The generalization of Gulland’s method: How to estimate maturity ogives when juvenile data are missing while spawner demography is known
Peer reviewed, Journal article
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The proportions of mature individuals at age or length, collectively known as the maturity ogive, are a key population characteristic and serve as critical input to age-disaggregated stock assessments. John Gulland showed in 1964 that it is possible to estimate maturity ogives even when representative data on immature individuals are not available, provided that one can distinguish newly mature individuals (first-time spawners) from those that had matured earlier (repeat spawners). Gulland’s method offers a valuable tool for obtaining information on an unobserved part of a population and is also applicable to other ontogenetic transitions, such as metamorphosis, smolting, ontogenetic niche shifts, and sex change. Here we present a full derivation of Gulland’s method from first principles, applicable to the general case in which the survival of immature, first-spawning, and repeat-spawning individuals may differ. Better observation methods, in particular in sclerochronology and histology, are expected to make meeting this method’s data requirements—i.e., the separation of first-time and repeat spawners—more often achievable, and estimating maturity ogives could serve as an additional incentive for allocating resources to enhanced data collection. With the generalization presented here, we hope to make Gulland’s method better known and more widely accessible.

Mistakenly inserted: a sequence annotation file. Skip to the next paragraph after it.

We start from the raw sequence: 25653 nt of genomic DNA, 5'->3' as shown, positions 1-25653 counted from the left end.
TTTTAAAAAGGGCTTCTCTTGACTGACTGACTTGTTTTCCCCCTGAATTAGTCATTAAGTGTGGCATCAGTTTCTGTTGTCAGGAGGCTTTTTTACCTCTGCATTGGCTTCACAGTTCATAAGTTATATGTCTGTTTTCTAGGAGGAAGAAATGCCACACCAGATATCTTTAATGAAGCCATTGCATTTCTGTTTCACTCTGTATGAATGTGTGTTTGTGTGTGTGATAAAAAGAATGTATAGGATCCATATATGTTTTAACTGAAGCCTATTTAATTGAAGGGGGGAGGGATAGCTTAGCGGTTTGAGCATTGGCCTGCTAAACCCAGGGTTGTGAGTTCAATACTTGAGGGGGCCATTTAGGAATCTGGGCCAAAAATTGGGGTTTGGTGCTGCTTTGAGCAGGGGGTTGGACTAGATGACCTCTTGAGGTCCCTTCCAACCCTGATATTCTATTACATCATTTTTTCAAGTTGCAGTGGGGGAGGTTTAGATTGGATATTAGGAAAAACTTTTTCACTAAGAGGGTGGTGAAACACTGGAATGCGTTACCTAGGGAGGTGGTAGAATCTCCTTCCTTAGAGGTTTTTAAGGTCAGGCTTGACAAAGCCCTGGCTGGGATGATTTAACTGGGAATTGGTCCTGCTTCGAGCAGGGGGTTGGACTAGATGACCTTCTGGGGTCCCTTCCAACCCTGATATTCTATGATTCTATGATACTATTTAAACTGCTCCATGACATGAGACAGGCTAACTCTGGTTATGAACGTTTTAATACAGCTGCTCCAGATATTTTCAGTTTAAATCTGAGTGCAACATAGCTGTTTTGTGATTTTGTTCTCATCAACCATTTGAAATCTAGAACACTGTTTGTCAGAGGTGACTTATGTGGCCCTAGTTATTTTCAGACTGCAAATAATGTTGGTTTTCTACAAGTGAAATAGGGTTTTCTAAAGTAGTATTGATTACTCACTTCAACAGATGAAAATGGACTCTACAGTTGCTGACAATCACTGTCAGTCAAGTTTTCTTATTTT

Under embargo until: 2021-07-17